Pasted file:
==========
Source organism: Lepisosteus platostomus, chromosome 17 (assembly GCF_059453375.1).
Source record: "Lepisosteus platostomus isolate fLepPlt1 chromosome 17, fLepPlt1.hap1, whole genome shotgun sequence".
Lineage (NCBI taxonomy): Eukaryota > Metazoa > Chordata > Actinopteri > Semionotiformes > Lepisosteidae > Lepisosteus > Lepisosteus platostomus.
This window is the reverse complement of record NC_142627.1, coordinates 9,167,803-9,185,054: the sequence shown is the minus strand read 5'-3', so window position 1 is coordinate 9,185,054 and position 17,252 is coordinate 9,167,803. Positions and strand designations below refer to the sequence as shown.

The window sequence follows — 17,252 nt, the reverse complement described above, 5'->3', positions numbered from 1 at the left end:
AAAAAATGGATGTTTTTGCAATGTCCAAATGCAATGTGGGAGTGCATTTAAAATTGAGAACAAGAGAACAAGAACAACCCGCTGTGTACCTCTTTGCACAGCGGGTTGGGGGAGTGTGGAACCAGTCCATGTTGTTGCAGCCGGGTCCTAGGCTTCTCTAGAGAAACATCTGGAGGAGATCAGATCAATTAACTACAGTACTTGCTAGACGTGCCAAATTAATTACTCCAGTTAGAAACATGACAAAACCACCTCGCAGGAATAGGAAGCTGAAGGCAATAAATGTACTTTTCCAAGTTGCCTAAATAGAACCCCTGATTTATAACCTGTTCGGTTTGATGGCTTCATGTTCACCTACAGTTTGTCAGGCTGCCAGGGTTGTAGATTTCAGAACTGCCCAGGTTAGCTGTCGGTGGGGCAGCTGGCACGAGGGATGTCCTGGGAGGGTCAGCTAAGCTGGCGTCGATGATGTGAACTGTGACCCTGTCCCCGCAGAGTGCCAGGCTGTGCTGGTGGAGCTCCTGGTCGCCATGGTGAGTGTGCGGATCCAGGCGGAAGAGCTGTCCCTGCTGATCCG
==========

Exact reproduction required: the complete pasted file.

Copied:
Source organism: Lepisosteus platostomus, chromosome 17 (assembly GCF_059453375.1).
Source record: "Lepisosteus platostomus isolate fLepPlt1 chromosome 17, fLepPlt1.hap1, whole genome shotgun sequence".
Lineage (NCBI taxonomy): Eukaryota > Metazoa > Chordata > Actinopteri > Semionotiformes > Lepisosteidae > Lepisosteus > Lepisosteus platostomus.
This window is the reverse complement of record NC_142627.1, coordinates 9,167,803-9,185,054: the sequence shown is the minus strand read 5'-3', so window position 1 is coordinate 9,185,054 and position 17,252 is coordinate 9,167,803. Positions and strand designations below refer to the sequence as shown.

The window sequence follows — 17,252 nt, the reverse complement described above, 5'->3', positions numbered from 1 at the left end:
AAAAAATGGATGTTTTTGCAATGTCCAAATGCAATGTGGGAGTGCATTTAAAATTGAGAACAAGAGAACAAGAACAACCCGCTGTGTACCTCTTTGCACAGCGGGTTGGGGGAGTGTGGAACCAGTCCATGTTGTTGCAGCCGGGTCCTAGGCTTCTCTAGAGAAACATCTGGAGGAGATCAGATCAATTAACTACAGTACTTGCTAGACGTGCCAAATTAATTACTCCAGTTAGAAACATGACAAAACCACCTCGCAGGAATAGGAAGCTGAAGGCAATAAATGTACTTTTCCAAGTTGCCTAAATAGAACCCCTGATTTATAACCTGTTCGGTTTGATGGCTTCATGTTCACCTACAGTTTGTCAGGCTGCCAGGGTTGTAGATTTCAGAACTGCCCAGGTTAGCTGTCGGTGGGGCAGCTGGCACGAGGGATGTCCTGGGAGGGTCAGCTAAGCTGGCGTCGATGATGTGAACTGTGACCCTGTCCCCGCAGAGTGCCAGGCTGTGCTGGTGGAGCTCCTGGTCGCCATGGTGAGTGTGCGGATCCAGGCGGAAGAGCTGTCCCTGCTGATCCG